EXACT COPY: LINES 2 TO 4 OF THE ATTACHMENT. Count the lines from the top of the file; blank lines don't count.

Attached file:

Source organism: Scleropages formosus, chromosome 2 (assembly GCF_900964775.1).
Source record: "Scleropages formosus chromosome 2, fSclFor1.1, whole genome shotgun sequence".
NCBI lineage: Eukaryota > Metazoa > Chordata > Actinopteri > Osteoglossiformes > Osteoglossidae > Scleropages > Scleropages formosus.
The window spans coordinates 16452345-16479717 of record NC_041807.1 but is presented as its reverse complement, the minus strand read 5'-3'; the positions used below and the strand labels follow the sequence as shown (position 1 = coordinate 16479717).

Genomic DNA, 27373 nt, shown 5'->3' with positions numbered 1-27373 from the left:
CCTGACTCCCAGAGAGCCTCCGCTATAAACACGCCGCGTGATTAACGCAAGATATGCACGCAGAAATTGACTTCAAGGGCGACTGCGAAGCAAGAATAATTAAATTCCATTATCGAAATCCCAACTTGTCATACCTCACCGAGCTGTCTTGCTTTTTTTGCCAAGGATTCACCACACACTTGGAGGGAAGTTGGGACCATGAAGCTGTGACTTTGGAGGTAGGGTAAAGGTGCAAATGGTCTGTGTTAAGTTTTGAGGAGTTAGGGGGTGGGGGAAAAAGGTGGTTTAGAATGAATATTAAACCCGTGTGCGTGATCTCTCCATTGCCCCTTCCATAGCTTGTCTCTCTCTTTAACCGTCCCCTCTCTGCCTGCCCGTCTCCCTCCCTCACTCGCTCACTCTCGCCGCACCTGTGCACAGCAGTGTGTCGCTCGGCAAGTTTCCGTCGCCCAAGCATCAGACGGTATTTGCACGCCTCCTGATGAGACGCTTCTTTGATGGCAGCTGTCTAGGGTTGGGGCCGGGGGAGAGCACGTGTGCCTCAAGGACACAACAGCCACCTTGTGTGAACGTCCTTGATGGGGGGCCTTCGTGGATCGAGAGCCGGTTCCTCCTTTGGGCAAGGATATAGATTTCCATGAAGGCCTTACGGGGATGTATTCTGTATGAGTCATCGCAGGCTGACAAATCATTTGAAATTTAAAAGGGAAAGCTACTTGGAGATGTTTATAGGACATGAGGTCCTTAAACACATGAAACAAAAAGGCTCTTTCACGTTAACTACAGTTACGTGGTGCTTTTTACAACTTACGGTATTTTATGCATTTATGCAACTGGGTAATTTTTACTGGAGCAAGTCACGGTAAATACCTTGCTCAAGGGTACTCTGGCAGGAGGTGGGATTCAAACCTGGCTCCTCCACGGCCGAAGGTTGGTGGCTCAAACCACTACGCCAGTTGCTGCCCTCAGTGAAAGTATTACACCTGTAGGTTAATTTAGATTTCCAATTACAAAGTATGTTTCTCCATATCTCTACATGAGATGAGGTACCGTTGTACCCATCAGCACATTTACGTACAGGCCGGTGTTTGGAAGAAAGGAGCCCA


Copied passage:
Source record: "Scleropages formosus chromosome 2, fSclFor1.1, whole genome shotgun sequence".
NCBI lineage: Eukaryota > Metazoa > Chordata > Actinopteri > Osteoglossiformes > Osteoglossidae > Scleropages > Scleropages formosus.
The window spans coordinates 16452345-16479717 of record NC_041807.1 but is presented as its reverse complement, the minus strand read 5'-3'; the positions used below and the strand labels follow the sequence as shown (position 1 = coordinate 16479717).